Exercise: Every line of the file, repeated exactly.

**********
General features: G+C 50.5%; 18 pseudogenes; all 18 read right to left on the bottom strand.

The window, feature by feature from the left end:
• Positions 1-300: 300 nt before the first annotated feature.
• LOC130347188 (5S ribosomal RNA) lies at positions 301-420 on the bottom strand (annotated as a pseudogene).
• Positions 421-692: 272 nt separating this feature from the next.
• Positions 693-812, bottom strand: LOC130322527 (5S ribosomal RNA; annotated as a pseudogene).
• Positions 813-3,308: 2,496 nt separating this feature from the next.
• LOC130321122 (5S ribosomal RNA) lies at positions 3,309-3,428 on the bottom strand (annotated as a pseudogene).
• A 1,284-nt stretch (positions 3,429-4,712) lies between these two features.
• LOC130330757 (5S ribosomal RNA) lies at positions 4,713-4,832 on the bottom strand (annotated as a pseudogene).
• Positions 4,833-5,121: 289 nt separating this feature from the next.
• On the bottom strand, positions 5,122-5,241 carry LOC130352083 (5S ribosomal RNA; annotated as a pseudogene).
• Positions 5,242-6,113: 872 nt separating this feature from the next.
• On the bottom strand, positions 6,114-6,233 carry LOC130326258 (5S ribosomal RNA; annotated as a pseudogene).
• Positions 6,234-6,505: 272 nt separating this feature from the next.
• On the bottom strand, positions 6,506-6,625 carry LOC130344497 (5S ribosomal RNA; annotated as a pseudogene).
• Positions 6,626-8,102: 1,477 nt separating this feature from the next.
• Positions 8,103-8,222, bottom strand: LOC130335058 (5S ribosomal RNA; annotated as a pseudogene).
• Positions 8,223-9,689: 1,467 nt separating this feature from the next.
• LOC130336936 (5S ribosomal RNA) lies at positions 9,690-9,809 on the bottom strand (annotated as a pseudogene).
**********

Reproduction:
General features: G+C 50.5%; 18 pseudogenes; all 18 read right to left on the bottom strand.

The window, feature by feature from the left end:
• Positions 1-300: 300 nt before the first annotated feature.
• LOC130347188 (5S ribosomal RNA) lies at positions 301-420 on the bottom strand (annotated as a pseudogene).
• Positions 421-692: 272 nt separating this feature from the next.
• Positions 693-812, bottom strand: LOC130322527 (5S ribosomal RNA; annotated as a pseudogene).
• Positions 813-3,308: 2,496 nt separating this feature from the next.
• LOC130321122 (5S ribosomal RNA) lies at positions 3,309-3,428 on the bottom strand (annotated as a pseudogene).
• A 1,284-nt stretch (positions 3,429-4,712) lies between these two features.
• LOC130330757 (5S ribosomal RNA) lies at positions 4,713-4,832 on the bottom strand (annotated as a pseudogene).
• Positions 4,833-5,121: 289 nt separating this feature from the next.
• On the bottom strand, positions 5,122-5,241 carry LOC130352083 (5S ribosomal RNA; annotated as a pseudogene).
• Positions 5,242-6,113: 872 nt separating this feature from the next.
• On the bottom strand, positions 6,114-6,233 carry LOC130326258 (5S ribosomal RNA; annotated as a pseudogene).
• Positions 6,234-6,505: 272 nt separating this feature from the next.
• On the bottom strand, positions 6,506-6,625 carry LOC130344497 (5S ribosomal RNA; annotated as a pseudogene).
• Positions 6,626-8,102: 1,477 nt separating this feature from the next.
• Positions 8,103-8,222, bottom strand: LOC130335058 (5S ribosomal RNA; annotated as a pseudogene).
• Positions 8,223-9,689: 1,467 nt separating this feature from the next.
• LOC130336936 (5S ribosomal RNA) lies at positions 9,690-9,809 on the bottom strand (annotated as a pseudogene).